Maybe we don’t need a game with Donald Trump as a piñata after all

It’s hard to feel bad for a man who goes through life unaffected by corporate bankruptcy, hubris, and a basic sense of decency. And, true to form, I don’t really feel bad for Donald Trump, even though there’s a new game out where you beat a Trump-shaped piñata to smithereens. But there’s a big difference between not feeling bad for The Donald on a personal level, and thinking that the game is a good idea, which it is not.

The game in question is Trumpiñata, by Los Angeles-based developers Archie Prakash and Alejandro Quan-Madrid and it does exactly what the name implies. There’s a piñata of Trump; you whack it with a stick; candy comes out; Trump falls to pieces. That’s about all there is to this story. There is no particular visual flair here; the Trump piñata is rendered as a series of boxes. As such, what you’re left with is just a game about whacking low-poly Donald Trump with a stick.

Trumpiñata is a missed opportunity.

On a purely visual level, the game’s low-poly aesthetic strips its concept of much of its potential cultural resonance. The incongruence of Donald Trump rendered in traditional piñata style is a great visual gag. Not coincidentally, this is why Trumpiñatas have become a fixture in Los Angeles’ piñata district. But pulling off that joke requires the artist to recognize that the piñata is more than a thing you beat with candy on its inside. Trumpiñata doesn’t go there. Instead, it is the visual equivalent to eating Chipotle as a protest against Donald Trump’s xenophobic rhetoric; the intention isn’t horrible, but the execution is watered down.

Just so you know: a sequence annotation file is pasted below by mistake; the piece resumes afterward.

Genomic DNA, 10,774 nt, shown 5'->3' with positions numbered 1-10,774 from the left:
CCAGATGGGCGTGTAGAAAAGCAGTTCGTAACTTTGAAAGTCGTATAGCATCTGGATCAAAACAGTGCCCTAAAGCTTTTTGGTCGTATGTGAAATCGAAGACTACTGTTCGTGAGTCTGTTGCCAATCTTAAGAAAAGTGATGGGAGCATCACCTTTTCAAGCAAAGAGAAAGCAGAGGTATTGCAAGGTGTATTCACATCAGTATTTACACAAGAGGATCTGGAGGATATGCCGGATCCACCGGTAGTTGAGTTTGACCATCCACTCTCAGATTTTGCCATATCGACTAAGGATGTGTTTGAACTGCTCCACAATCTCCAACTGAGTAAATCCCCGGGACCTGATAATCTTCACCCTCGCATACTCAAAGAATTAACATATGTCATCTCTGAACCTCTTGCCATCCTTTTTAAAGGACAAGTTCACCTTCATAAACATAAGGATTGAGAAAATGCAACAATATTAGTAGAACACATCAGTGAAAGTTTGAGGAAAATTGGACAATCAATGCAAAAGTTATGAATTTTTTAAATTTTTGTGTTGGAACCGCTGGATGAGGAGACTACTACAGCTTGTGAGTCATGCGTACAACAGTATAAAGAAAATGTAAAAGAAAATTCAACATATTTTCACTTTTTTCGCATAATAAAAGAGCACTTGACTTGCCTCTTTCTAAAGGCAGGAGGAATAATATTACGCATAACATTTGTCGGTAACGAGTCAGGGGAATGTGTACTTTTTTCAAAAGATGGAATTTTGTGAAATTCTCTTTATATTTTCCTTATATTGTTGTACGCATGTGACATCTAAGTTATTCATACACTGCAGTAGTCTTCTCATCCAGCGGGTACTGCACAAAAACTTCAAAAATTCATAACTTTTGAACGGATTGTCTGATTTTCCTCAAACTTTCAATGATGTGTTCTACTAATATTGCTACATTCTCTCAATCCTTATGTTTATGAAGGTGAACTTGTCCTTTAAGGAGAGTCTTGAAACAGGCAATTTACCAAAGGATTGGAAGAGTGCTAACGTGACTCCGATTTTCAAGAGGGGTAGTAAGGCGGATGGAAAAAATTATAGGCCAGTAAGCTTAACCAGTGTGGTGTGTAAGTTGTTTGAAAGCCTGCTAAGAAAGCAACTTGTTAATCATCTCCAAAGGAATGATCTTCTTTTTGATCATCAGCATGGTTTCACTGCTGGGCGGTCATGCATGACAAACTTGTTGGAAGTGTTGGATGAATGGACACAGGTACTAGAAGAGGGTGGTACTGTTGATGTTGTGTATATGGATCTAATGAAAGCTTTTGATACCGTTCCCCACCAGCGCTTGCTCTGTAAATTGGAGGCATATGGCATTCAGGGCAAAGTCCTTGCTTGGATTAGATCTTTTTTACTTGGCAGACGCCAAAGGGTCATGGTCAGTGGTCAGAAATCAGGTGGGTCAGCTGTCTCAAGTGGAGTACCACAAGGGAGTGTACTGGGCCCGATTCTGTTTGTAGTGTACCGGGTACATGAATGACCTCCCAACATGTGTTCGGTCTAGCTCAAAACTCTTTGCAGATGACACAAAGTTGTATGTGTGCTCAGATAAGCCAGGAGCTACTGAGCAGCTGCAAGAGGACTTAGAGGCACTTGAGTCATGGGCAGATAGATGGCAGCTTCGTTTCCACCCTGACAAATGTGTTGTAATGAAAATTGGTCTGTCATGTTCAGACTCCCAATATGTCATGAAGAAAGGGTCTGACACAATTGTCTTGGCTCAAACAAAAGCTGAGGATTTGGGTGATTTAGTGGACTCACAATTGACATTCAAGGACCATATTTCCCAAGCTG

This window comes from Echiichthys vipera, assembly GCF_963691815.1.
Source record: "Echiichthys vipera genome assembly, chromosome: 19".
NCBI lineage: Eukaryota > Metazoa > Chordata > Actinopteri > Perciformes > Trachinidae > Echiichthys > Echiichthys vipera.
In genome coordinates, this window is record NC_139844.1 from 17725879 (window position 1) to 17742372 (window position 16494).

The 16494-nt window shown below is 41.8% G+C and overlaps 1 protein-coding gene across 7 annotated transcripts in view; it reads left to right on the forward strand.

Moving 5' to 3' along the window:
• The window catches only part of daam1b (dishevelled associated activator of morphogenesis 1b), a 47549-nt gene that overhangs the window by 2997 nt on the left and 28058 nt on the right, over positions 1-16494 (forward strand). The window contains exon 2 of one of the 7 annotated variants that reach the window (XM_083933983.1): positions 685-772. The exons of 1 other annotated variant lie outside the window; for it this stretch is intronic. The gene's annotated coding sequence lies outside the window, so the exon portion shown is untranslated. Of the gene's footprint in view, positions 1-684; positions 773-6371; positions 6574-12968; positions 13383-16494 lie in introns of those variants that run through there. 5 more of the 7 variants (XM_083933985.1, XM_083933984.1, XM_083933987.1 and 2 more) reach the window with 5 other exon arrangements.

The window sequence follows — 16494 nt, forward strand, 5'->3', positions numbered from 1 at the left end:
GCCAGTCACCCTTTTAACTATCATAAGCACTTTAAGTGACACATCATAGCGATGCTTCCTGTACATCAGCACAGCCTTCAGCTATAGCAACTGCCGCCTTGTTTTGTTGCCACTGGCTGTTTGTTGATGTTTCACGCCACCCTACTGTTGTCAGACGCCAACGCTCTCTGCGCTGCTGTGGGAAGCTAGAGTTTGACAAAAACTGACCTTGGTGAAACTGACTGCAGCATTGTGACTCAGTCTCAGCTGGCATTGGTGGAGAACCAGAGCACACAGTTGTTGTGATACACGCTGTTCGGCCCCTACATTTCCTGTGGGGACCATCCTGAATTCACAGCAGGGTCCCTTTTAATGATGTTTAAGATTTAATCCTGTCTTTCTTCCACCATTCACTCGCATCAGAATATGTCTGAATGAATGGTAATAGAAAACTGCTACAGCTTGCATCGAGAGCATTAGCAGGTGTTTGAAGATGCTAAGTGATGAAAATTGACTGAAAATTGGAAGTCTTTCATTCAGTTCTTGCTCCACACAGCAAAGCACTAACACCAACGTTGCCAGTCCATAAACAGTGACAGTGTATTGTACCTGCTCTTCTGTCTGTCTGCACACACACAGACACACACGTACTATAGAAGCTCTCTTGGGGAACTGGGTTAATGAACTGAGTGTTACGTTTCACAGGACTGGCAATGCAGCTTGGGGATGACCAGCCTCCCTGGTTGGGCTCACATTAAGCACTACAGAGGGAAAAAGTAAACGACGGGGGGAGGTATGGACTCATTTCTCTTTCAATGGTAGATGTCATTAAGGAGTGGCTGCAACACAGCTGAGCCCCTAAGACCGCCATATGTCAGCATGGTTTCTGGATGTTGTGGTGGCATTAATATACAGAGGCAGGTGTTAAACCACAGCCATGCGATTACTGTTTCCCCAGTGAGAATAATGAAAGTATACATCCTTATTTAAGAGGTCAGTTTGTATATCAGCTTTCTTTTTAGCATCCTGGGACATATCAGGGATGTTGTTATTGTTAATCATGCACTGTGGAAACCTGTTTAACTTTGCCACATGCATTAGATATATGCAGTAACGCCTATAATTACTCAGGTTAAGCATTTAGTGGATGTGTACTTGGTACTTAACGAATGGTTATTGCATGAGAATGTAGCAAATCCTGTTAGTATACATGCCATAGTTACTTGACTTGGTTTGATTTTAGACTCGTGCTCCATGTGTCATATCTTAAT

Without a visual gag, all the humour in Trumpiñata has to come from its mechanics, and that boils down to hitting Donald Trump with a stick. Maybe this is wish fulfillment, but it’s hardly a joke. To the extent that it is funny, it is funny because the viewer doesn’t like Donald Trump. Which, fair. There’s plenty not to like. But an appeal to a shared worldviews is not a joke. 

In any other context, the “beat a person up”-game is a transparently poor idea. For instance, a game wherein the player punched a certain female game critic in the face, would be greeted with deserved opprobrium by most people—except, of course, for those that agreed with its conclusion. (If you don’t know what names have been redacted from this situation, you lead a charmed life.) This is not a completely parallel situation: Donald Trump benefits from a variety of additional privileges in life, both on gender and class lines. But, on a purely mechanical level, both games are fundamentally the same.

Trumpiñata is the real limit of punch-up/punch-down 

How, then, are we to make sense of their differences? The prevailing internet answer compels one to ask whether the work in question is punching up or punching down. This is a good reminder that not all targets are created equal, but it’s not a particularly good moral calculus beyond that. Once you have concluded that you’re punching up—and who can be sure you got that right—are there simply no further considerations?  The “beat a person up”-game gives this metaphorical conundrum a physical form. It is a reminder of what you are truly endorsing, and the results aren’t always pretty. Trumpiñata is the real limit of punch-up/punch-down, a violently unfunny meme passing as political discourse.

This is arguably Donald Trump’s biggest skill: His mere presence brings the level of discourse of all that engage with him down to his level. I’m not suggesting that Ted Cruz is Aristotle, but watch Jeb(!) Bush desperately try to prove that he isn’t ‘low energy’ and try to tell me that there isn’t a Trump effect. This race to the bottom provides a certain amount of cover for would-be satirists. All of a sudden, any joke involving Trump is transgressive and relevant, no matter how bad it is. To wit:

But what’s happening here isn’t really discourse. It’s the cheapening of dialogue by way of the generalized excuse that everything is now fair game. It is less of an attack on Trump than it is an act of opportunistic collusion. Artistically and mechanically, videogames can offer a great deal to public discourse, which is why Trumpiñata feels like such a waste. It isn’t satire. There isn’t even a joke here. It’s just lazy.